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Darwin Correspondence Project

To J. D. Hooker   21 January [1867]

Down. | Bromley. | Kent. S.E.

Jan 21st

My dear H.

Four lines from bottom of 2d column apparent bad misprint “commonest” for “rarest”1

Fourth column instead of “oceanic” fish, read “fresh-water” fish.—2

You give an excellent abstract of arguments in favour of occasional means of transport; even such a bigot, as I, could not possibly desire anything better, clearer or more favourable.3

Ever yours | C.D


CD refers to the third instalment of Hooker’s article on insular floras (J. D. Hooker 1866a) in the Gardeners’ Chronicle, 19 January 1867, pp. 50–1. See also the letters to J. D. Hooker, 9 January [1867] and 15 January [1867], for his comments on the first and second instalments. In summarising the peculiarities of island floras, Hooker had written: ‘the plants having no affinity with those of the mother continent are often the commonest of all’ (ibid., p. 50). In the pamphlet Hooker published from J. D. Hooker 1866a (see letter to J. D. Hooker, 9 January [1867], n. 2), Hooker changed ‘the commonest of all’ to ‘very common’ (see Williamson 1984, p. 70).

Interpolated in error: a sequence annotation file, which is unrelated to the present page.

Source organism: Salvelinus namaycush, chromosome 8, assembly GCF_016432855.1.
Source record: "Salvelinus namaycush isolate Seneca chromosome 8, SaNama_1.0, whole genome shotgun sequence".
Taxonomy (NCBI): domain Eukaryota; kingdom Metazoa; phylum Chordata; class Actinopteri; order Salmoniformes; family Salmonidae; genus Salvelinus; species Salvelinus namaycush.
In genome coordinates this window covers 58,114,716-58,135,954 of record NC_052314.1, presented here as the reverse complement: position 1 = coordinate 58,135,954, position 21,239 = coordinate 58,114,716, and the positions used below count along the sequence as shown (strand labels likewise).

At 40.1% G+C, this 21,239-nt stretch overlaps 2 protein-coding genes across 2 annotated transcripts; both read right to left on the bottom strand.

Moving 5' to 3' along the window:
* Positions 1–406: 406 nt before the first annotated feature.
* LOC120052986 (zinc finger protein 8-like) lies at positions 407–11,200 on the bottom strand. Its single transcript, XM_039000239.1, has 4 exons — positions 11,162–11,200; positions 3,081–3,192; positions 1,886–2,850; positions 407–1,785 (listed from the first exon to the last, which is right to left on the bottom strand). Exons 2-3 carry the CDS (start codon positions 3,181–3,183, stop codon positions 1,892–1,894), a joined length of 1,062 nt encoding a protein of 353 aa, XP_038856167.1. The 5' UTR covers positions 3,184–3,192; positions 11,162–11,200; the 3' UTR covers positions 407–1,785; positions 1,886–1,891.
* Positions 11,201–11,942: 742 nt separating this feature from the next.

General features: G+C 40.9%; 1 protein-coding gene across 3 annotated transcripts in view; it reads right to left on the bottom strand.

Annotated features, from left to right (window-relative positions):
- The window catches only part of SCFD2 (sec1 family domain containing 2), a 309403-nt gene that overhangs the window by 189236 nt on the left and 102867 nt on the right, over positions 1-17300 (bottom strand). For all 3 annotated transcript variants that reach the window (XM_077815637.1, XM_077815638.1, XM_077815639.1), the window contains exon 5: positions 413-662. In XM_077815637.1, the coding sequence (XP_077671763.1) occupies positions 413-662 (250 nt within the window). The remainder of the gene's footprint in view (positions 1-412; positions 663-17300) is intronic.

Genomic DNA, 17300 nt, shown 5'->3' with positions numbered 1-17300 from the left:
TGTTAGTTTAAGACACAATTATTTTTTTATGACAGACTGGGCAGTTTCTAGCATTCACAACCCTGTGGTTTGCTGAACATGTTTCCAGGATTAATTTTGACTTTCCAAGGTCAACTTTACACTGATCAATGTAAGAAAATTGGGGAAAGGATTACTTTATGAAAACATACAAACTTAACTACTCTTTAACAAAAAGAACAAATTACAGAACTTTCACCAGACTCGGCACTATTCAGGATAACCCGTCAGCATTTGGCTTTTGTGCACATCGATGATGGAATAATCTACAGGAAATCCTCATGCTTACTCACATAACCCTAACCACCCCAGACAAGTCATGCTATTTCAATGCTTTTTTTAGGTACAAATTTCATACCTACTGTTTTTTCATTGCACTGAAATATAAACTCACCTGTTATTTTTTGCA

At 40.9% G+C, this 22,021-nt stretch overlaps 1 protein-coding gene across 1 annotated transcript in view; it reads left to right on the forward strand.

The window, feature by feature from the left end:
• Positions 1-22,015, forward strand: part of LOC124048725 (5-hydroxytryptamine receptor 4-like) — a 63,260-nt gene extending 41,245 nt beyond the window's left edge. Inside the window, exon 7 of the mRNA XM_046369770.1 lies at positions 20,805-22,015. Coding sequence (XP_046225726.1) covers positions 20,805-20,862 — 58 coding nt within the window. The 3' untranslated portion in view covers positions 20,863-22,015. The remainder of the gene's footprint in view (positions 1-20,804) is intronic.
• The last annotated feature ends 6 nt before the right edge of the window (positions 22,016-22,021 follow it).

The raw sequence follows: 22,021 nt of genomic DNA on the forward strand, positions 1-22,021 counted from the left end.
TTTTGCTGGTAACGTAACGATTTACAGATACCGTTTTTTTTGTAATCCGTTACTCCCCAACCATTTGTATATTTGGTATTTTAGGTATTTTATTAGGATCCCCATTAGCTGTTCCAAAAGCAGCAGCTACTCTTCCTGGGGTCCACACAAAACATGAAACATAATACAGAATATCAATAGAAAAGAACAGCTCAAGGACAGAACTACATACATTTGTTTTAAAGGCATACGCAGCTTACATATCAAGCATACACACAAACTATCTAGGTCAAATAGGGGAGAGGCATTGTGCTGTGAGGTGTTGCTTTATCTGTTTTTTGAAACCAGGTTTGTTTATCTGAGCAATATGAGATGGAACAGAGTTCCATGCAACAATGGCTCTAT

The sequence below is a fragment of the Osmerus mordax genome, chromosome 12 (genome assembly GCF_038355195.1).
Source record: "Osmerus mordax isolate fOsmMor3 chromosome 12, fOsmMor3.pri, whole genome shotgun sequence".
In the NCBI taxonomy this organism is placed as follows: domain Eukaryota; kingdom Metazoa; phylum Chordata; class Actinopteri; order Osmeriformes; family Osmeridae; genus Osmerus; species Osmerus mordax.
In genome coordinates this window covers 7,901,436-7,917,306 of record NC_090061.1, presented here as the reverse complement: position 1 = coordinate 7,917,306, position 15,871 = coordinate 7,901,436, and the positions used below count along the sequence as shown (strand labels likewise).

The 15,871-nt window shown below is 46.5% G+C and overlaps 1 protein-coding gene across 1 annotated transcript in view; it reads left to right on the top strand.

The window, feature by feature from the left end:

In summarising CD’s arguments for the trans-oceanic migration of plants, Hooker reported that CD had established a number of supporting facts, including the following: ‘That oceanic fish devour seeds, and that if these become the prey of birds, the contents of their stomachs may thus be deposited on distant islands’ (J. D. Hooker 1866a, p. 51). In his 1867 pamphlet (see n. 1, above), Hooker made CD’s suggested change (see Williamson 1984, p. 72). See Origin, p. 362.
Hooker summarised the arguments for the stocking of oceanic islands with plants from a continent either by former land-bridges, or by the transport of seeds by ocean currents, wind, birds, icebergs, or similar agencies in J. D. Hooker 1866a, pp. 50–1. For CD’s arguments in favour of seed and animal transport rather than land-bridges as a means of species dispersal, see Origin, pp. 356–65, 388–410.


Origin: On the origin of species by means of natural selection, or the preservation of favoured races in the struggle for life. By Charles Darwin. London: John Murray. 1859.

Williamson, M. 1984. Sir Joseph Hooker’s lecture on insular floras. Biological Journal of the Linnean Society 22: 55–77.


On recent instalment of "Insular floras" in Gardeners’ Chronicle [(1867): 50]. Approves of JDH’s abstract of argument for transport of species [i.e., migration, as opposed to continental extension hypothesis].

Letter details

Letter no.
Charles Robert Darwin
Joseph Dalton Hooker
Sent from
Source of text
DAR 94: 7
Physical description
ALS 1p

Please cite as

Darwin Correspondence Project, “Letter no. 5373,” accessed on 14 April 2024,

Also published in The Correspondence of Charles Darwin, vol. 15